I mean, that’s OK, right?
I think so. [Laughs]
You reunited with Mary and Jeff, were there any conversations about bringing in anybody else you worked with in New Girl?
I think it would be hard. Everybody from New Girl, I obviously love. We all are shockingly supportive of each other. It was such a big show for all of us. Lamorne [Morris] literally did a video for me for the AMC screening. He didn’t have to do that. He wasn’t paid anything. We just took a hike, and I said like, “Hey, man, I’m doing this thing, will you do it with me? Because if it’s together, not only will I know it’ll be funny but a lot of people will see it?” And he did. Zooey Deschanel, on a Tuesday night, drove across town with Jonathan [Scott] to come to the premiere party. They could only be there for a little bit, but they popped in, took photos, gave everybody a hug and left. That kind of behavior is really sweet, and it really does mean a lot, especially the deeper you get into this game. They’ve all come on done the podcast, I would do anything with them. But for a movie like this, it’s hard because we would be distractions for the movie. So, if Zooey was in as Maddie, first of all, I think she’d be great. She’s a great actor, but people would be like, “Ahhh, where’s Schmidt?!” So, I think the time will hopefully come where we’re all on set again together doing something — if that’s a reunion, if that’s whatever it is — but we always all make each other laugh. We all enjoy each other’s company, and we all can’t believe the thing that we were a part of is still alive for people. So, it’s always about finding what it is, but I hope to be on set with each of them again.
That was actually one of my questions, also, if you all would ever consider a reboot or some sort of remake.
Who knows? I don’t think any of us would be the one that says no, about the idea of all working together again. I think it means a lot to all of us. It would have to be very good. The saddest thing would be to do something, and then the fans go like, “Eh.” I don’t think any of us want to use New Girl and that fanbase as a cash grab because it means a lot to a lot of people, and it means a lot to us. But if there was the perfect thing, and when Liz was pitching it, we were all laughing, and Trent O’Donnell, our you know, our most senior director was on board and the crew was there and it felt like the show, you know, I think everybody would be excited.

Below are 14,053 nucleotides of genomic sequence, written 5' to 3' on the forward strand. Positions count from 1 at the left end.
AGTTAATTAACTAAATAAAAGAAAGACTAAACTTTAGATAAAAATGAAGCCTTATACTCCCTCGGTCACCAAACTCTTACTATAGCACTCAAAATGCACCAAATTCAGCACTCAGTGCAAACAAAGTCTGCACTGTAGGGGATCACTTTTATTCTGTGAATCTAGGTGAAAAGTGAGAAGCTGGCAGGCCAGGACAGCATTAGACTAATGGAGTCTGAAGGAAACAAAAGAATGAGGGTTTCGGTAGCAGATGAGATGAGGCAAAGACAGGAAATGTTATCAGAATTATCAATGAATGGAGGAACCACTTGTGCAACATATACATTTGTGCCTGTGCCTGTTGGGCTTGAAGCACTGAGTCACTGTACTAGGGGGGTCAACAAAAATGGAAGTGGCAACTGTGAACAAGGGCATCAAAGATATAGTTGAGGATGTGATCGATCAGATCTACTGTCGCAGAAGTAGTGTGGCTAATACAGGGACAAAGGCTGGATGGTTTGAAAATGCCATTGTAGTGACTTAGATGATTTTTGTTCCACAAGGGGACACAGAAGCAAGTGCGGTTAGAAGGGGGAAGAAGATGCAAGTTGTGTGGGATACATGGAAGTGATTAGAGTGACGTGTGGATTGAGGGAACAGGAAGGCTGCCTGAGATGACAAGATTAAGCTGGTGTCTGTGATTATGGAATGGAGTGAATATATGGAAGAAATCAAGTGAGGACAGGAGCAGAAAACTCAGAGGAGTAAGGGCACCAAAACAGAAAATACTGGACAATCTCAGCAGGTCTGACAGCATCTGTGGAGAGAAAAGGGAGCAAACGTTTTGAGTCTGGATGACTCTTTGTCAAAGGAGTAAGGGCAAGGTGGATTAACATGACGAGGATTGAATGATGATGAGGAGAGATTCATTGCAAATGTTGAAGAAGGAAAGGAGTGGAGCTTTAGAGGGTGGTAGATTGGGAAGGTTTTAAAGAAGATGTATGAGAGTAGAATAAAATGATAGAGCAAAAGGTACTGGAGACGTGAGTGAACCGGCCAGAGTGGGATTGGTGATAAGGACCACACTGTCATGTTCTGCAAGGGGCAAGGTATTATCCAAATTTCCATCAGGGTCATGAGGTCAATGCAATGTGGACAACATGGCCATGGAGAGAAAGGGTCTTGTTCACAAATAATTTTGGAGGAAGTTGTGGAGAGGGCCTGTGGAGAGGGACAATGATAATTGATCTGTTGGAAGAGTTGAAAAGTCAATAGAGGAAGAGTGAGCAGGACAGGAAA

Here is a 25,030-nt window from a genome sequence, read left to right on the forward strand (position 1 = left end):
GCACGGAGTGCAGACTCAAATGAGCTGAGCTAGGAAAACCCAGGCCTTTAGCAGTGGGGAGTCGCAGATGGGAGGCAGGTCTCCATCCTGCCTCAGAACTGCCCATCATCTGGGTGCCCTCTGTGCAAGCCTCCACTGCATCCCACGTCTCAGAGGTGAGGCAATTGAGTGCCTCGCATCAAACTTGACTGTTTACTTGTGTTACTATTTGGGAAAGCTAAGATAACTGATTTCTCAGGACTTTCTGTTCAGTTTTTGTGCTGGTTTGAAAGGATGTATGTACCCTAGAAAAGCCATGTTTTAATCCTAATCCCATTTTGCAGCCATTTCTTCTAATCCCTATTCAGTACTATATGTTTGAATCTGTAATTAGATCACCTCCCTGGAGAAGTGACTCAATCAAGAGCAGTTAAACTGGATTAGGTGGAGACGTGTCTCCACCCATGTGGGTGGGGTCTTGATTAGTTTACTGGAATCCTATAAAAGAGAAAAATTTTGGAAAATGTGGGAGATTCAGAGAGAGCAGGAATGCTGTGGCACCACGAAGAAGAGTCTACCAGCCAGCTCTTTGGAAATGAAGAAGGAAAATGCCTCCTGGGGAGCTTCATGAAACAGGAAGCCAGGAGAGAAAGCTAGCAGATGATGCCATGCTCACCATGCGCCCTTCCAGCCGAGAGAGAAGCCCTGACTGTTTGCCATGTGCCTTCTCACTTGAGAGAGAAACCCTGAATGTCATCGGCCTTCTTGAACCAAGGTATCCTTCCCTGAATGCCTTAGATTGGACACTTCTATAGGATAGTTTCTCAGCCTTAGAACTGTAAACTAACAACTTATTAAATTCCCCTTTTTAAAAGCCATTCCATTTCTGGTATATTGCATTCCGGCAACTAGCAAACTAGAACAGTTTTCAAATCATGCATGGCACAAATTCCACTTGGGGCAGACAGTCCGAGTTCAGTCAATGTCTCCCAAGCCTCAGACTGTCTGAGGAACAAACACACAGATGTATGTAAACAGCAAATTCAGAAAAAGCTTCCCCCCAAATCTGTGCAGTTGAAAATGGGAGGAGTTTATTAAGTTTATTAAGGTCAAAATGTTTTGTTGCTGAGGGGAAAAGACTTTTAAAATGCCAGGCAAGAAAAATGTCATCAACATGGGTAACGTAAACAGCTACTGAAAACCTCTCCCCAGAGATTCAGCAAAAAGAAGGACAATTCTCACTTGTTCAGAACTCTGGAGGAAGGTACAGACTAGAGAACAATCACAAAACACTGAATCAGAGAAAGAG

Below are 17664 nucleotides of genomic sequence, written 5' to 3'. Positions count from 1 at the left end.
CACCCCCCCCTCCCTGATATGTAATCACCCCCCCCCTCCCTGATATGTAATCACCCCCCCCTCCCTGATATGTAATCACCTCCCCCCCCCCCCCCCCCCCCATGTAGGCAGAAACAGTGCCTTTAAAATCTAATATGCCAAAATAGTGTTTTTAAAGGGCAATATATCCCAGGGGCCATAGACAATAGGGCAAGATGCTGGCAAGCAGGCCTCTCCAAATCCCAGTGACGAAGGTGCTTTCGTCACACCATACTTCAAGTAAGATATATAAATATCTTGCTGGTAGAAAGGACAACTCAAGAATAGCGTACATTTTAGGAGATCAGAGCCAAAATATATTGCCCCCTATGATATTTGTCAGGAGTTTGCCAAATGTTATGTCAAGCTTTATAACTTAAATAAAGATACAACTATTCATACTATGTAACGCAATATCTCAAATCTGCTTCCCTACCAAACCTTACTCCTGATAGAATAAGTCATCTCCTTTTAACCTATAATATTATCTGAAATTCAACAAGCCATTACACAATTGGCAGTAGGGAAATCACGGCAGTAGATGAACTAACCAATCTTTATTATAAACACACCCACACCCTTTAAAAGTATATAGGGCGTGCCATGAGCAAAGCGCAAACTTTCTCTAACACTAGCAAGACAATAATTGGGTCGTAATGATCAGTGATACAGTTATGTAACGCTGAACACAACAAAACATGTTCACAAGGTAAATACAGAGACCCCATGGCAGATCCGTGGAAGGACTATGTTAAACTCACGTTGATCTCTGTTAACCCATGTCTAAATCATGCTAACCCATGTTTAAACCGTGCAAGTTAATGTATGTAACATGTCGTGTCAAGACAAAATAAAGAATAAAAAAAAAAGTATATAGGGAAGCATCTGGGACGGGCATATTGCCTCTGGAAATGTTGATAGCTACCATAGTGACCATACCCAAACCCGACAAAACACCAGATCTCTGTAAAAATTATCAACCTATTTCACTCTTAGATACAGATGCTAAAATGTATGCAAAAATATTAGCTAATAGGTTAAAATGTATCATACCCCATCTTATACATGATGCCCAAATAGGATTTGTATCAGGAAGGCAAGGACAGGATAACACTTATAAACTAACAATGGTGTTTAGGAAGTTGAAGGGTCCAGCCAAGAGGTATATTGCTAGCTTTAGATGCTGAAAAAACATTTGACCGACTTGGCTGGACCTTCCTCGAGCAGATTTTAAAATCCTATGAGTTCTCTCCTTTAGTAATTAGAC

You mentioned Minx earlier, and unfortunately, it just got canceled again. Would you be interested in pushing for it to find another new home?
There’s been so many breaks. So, if it was shopped, I think this idea of doing eight episodes once every 18 months is too far and few between for audiences. I think the reason that a show like New Girl connects with people, especially on streaming, is that there’s 148 episodes. So, if somebody were to pick up Minx, pick up 30 [episodes], and let us actually make a show and have a few years to do it. But the idea of shopping it around for someplace to do eight episodes. It just becomes, in my opinion, unrealistic to find an audience, but I could be wrong.
Were there any ideas of where you all wanted to take Minx in season three? Have you all been able to talk?
We’re all still connected. It’s a great group. I love all of them, but I wasn’t one of the writers. So, I kind of left that up to Ellen [Rapoport] and Ben [Karlin]. We had a great staff. I knew that, selfishly, I was not done playing Doug Renetti. I loved the character. I really wanted to see what else happened, but if a network makes a decision, good for them.
You said you’re not sure what you’re going to do next, but is there someone you still want to work with who would be a dream collaboration for you?
I’d really like to work with Charlie Day. I think he and I would be very funny together. I’d like to work with Aubrey Plaza again. I haven’t worked with her in a long time. I think she’s a killer. I’d like to work on stuff that’s really funny. I know I want to get back to the world of funny people being really funny with the only goal [being] making everybody laugh. I’d like to be in stuff and with people where we’re shooting it in the way comedies used to just be shot, and we’re just having a lot of fun, and it looks good, and it feels good, and everyone’s cracking up and the crew’s laughing. So whatever that is, I’d be excited to do.
Interview edited for length and clarity.
Self Reliance is on Hulu now.